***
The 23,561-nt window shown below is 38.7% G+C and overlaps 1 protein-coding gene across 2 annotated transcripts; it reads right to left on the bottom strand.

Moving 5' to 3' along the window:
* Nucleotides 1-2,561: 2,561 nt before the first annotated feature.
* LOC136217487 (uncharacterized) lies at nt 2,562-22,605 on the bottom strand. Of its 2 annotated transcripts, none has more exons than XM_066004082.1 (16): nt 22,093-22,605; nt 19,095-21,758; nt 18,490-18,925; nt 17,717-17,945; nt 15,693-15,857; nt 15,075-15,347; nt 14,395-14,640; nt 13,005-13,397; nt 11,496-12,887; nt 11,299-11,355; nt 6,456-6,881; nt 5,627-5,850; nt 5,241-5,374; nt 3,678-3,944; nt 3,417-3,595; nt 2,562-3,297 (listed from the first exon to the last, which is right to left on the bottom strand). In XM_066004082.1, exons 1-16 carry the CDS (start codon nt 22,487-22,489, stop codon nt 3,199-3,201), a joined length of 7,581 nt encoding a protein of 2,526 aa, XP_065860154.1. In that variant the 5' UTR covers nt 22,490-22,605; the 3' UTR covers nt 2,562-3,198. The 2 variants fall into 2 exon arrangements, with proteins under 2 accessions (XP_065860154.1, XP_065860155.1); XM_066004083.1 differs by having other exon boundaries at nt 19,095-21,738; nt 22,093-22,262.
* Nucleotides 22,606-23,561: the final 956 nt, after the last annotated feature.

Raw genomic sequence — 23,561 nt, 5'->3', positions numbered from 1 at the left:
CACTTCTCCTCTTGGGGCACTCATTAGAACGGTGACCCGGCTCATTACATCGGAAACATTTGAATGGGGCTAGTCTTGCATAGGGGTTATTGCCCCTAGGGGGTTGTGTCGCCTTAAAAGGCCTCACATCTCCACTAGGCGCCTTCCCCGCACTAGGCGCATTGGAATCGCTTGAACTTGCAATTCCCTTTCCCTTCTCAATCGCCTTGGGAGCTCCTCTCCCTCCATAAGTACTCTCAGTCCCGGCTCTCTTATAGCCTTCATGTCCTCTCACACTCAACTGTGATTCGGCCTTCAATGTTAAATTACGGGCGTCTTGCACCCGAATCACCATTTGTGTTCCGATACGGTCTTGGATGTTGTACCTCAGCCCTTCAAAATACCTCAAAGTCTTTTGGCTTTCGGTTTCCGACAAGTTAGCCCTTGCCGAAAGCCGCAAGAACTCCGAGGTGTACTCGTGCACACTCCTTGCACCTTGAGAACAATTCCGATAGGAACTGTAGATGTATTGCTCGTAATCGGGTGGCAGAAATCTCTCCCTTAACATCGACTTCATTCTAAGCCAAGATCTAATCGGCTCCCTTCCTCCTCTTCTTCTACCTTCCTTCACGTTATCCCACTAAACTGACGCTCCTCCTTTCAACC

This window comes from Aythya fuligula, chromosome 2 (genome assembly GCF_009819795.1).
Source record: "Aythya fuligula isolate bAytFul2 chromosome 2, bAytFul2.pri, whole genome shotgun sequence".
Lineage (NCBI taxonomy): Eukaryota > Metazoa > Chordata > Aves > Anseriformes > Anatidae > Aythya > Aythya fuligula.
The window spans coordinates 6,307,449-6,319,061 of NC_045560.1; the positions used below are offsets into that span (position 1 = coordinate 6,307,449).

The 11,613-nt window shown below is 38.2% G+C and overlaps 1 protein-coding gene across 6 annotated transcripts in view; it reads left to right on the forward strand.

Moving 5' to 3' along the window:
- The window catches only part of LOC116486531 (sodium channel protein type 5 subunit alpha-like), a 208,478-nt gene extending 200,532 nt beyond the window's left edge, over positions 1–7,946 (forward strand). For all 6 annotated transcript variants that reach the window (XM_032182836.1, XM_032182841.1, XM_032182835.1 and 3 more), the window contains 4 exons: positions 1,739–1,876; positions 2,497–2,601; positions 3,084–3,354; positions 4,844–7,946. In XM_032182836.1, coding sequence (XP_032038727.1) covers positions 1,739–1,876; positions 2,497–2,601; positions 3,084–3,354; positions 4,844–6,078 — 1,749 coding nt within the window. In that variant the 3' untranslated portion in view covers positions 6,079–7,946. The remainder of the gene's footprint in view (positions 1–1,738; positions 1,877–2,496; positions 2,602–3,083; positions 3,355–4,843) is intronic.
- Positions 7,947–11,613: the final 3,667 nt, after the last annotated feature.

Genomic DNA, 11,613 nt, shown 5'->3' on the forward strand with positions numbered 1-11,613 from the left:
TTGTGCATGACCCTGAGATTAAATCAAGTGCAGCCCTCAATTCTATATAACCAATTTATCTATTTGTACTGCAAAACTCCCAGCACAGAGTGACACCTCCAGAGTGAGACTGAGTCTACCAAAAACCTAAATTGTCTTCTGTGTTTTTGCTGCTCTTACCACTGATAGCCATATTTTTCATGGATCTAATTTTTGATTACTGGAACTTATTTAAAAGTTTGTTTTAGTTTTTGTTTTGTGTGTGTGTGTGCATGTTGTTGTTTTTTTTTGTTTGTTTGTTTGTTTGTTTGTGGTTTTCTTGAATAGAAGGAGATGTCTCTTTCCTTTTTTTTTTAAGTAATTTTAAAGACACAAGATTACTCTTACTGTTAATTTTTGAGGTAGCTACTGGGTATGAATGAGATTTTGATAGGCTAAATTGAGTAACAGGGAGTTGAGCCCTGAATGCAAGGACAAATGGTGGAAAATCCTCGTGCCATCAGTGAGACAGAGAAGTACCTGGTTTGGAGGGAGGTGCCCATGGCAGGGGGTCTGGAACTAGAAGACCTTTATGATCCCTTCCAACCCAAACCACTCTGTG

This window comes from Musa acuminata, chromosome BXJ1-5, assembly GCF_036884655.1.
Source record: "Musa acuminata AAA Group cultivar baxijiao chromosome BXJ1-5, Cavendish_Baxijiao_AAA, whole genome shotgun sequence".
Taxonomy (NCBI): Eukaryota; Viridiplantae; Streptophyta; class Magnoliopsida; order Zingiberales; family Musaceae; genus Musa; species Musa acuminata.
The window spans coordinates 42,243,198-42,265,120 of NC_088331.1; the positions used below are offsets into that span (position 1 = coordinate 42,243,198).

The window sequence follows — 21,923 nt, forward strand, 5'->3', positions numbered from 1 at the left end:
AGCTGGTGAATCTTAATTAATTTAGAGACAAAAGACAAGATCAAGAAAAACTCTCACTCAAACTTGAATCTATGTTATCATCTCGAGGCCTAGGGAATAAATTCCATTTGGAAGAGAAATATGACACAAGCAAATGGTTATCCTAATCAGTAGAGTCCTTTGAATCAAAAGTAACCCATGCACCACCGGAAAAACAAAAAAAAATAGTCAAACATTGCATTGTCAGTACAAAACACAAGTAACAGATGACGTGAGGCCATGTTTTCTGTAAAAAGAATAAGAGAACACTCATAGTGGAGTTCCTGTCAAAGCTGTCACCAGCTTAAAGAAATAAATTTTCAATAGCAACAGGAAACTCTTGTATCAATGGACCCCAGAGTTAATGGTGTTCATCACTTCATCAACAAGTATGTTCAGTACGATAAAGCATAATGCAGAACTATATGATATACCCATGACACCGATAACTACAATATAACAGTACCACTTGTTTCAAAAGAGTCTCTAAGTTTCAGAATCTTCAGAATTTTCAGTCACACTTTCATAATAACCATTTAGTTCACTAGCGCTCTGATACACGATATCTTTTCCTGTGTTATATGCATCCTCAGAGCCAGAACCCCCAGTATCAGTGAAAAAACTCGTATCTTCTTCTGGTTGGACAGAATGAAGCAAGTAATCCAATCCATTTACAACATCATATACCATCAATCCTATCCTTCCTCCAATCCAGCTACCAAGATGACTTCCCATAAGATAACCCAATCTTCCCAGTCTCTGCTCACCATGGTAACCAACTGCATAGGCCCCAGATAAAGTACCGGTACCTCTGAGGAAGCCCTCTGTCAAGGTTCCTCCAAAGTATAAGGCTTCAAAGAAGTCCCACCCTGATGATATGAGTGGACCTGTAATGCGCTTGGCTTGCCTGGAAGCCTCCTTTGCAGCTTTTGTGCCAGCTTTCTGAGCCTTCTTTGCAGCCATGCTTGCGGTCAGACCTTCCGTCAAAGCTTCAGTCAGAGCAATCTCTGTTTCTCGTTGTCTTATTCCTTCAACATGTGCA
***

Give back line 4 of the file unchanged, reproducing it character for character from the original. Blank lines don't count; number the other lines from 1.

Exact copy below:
* LOC136217487 (uncharacterized) lies at nt 2,562-22,605 on the bottom strand. Of its 2 annotated transcripts, none has more exons than XM_066004082.1 (16): nt 22,093-22,605; nt 19,095-21,758; nt 18,490-18,925; nt 17,717-17,945; nt 15,693-15,857; nt 15,075-15,347; nt 14,395-14,640; nt 13,005-13,397; nt 11,496-12,887; nt 11,299-11,355; nt 6,456-6,881; nt 5,627-5,850; nt 5,241-5,374; nt 3,678-3,944; nt 3,417-3,595; nt 2,562-3,297 (listed from the first exon to the last, which is right to left on the bottom strand). In XM_066004082.1, exons 1-16 carry the CDS (start codon nt 22,487-22,489, stop codon nt 3,199-3,201), a joined length of 7,581 nt encoding a protein of 2,526 aa, XP_065860154.1. In that variant the 5' UTR covers nt 22,490-22,605; the 3' UTR covers nt 2,562-3,198. The 2 variants fall into 2 exon arrangements, with proteins under 2 accessions (XP_065860154.1, XP_065860155.1); XM_066004083.1 differs by having other exon boundaries at nt 19,095-21,738; nt 22,093-22,262.